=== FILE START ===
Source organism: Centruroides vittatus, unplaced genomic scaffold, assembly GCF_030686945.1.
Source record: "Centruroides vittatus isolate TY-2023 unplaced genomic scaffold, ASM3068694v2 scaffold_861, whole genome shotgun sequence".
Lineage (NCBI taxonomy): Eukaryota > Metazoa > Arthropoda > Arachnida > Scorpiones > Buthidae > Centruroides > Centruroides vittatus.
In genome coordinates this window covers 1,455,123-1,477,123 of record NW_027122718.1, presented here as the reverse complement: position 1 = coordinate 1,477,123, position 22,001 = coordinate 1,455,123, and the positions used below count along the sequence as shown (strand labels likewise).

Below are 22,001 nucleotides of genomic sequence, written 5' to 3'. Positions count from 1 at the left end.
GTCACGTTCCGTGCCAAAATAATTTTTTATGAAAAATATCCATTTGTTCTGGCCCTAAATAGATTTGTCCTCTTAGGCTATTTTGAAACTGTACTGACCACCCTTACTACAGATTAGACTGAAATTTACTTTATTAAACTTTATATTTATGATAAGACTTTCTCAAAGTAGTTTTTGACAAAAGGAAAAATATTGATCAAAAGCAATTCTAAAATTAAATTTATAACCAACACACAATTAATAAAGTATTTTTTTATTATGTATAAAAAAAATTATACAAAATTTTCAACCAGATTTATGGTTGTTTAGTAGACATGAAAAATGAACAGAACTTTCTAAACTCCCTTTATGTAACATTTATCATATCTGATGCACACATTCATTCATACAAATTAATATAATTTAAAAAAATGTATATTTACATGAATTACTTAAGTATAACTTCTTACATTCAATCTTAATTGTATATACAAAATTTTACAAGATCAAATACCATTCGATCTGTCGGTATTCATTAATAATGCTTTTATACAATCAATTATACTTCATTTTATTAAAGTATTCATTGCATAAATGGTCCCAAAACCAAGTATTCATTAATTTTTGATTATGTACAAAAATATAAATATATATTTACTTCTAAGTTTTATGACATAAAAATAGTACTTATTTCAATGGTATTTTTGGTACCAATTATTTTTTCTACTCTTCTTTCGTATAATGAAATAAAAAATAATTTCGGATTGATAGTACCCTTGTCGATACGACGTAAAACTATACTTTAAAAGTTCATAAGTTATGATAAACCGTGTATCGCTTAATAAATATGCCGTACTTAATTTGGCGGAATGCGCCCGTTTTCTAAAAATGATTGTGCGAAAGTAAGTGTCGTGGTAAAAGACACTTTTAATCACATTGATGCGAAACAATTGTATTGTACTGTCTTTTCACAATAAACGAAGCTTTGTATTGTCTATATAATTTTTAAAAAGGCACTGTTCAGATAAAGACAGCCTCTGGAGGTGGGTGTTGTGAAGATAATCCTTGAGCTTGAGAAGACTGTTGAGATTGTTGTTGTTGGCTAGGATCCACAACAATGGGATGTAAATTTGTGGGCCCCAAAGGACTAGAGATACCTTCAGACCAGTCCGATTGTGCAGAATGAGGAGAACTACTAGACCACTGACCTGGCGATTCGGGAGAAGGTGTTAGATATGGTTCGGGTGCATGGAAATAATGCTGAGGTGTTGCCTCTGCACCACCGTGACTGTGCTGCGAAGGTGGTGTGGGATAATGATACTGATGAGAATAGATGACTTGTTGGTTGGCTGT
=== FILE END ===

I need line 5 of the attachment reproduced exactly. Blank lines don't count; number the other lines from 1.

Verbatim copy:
Below are 22,001 nucleotides of genomic sequence, written 5' to 3'. Positions count from 1 at the left end.